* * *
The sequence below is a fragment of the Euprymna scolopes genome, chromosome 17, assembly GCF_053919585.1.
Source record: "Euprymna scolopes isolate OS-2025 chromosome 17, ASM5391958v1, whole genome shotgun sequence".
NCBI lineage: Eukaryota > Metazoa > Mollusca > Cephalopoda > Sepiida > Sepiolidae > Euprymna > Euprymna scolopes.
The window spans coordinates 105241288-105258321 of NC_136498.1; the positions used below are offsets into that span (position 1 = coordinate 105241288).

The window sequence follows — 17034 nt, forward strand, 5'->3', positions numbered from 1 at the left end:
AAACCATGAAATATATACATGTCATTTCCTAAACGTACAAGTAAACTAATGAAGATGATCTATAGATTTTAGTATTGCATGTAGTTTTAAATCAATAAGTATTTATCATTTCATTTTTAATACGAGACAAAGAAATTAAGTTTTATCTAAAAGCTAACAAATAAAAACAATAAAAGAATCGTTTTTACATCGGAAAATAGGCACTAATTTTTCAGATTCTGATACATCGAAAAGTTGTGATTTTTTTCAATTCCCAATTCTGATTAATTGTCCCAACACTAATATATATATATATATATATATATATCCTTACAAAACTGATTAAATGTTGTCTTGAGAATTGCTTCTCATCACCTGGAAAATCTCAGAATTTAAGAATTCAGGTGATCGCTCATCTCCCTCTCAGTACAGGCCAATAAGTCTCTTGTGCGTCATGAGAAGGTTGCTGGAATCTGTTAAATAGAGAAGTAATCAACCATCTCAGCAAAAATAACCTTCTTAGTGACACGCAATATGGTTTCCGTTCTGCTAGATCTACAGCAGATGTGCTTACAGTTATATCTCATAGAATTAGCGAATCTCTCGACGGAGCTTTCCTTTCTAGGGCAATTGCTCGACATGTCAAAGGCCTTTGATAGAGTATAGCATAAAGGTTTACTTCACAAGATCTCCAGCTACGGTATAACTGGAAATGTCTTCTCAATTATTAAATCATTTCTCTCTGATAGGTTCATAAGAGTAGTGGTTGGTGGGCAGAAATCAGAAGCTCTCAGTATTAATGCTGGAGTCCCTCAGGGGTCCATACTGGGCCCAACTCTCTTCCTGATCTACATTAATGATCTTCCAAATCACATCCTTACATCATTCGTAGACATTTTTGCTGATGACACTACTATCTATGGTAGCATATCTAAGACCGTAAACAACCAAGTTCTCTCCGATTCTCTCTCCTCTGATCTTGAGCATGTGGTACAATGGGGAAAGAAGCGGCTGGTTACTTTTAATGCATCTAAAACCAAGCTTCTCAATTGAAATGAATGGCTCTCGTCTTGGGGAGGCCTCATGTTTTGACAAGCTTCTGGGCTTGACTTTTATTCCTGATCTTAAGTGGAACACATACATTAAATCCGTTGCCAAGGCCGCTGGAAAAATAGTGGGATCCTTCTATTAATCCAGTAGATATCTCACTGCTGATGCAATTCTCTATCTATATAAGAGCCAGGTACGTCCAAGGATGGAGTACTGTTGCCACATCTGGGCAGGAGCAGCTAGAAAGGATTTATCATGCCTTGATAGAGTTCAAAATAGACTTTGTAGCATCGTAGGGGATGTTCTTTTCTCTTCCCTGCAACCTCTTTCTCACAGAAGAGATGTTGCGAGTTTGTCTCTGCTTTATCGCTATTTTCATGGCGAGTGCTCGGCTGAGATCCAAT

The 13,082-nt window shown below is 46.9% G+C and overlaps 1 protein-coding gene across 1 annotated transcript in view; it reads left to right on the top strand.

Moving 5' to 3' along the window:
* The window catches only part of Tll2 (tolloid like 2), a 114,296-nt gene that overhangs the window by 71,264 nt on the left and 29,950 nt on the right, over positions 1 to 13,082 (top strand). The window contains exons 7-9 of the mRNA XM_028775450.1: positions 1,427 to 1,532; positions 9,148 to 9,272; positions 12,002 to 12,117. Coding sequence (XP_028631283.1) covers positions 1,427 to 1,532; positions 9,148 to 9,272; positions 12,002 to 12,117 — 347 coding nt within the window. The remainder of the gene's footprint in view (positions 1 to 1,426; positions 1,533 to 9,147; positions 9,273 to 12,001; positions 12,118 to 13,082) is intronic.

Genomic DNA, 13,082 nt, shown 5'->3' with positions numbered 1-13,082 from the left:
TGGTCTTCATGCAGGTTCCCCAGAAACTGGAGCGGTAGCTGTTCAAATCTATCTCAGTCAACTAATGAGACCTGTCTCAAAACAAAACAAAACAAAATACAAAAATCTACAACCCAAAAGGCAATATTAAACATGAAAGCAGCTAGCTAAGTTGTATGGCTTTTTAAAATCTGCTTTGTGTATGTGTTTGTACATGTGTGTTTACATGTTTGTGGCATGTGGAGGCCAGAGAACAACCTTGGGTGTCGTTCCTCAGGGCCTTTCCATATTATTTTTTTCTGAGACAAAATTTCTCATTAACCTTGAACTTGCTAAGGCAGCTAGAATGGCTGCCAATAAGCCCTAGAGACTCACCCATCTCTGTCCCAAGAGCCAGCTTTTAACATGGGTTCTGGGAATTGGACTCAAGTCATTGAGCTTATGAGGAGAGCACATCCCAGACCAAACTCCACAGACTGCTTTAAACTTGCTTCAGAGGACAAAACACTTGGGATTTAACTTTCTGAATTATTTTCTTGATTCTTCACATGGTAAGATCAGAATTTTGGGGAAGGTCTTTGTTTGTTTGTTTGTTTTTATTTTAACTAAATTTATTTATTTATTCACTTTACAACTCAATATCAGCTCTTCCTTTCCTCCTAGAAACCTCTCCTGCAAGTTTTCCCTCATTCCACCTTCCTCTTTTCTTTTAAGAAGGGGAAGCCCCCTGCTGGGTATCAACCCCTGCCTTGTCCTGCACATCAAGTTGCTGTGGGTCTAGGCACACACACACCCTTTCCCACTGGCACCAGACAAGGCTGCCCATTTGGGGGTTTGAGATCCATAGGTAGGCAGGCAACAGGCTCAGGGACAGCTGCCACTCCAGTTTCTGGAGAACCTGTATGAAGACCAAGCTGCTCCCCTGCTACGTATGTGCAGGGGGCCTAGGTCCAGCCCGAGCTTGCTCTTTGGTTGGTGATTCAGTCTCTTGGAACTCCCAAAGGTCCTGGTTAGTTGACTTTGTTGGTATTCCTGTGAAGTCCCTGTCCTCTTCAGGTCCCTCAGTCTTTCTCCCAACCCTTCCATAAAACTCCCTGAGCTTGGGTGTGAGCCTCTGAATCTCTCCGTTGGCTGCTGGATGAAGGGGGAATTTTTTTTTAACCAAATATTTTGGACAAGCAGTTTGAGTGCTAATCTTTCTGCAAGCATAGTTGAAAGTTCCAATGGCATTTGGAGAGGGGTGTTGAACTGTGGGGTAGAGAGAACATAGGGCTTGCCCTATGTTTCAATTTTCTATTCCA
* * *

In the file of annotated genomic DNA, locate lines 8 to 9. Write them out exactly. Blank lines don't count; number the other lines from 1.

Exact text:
Moving 5' to 3' along the window:
* The window catches only part of Tll2 (tolloid like 2), a 114,296-nt gene that overhangs the window by 71,264 nt on the left and 29,950 nt on the right, over positions 1 to 13,082 (top strand). The window contains exons 7-9 of the mRNA XM_028775450.1: positions 1,427 to 1,532; positions 9,148 to 9,272; positions 12,002 to 12,117. Coding sequence (XP_028631283.1) covers positions 1,427 to 1,532; positions 9,148 to 9,272; positions 12,002 to 12,117 — 347 coding nt within the window. The remainder of the gene's footprint in view (positions 1 to 1,426; positions 1,533 to 9,147; positions 9,273 to 12,001; positions 12,118 to 13,082) is intronic.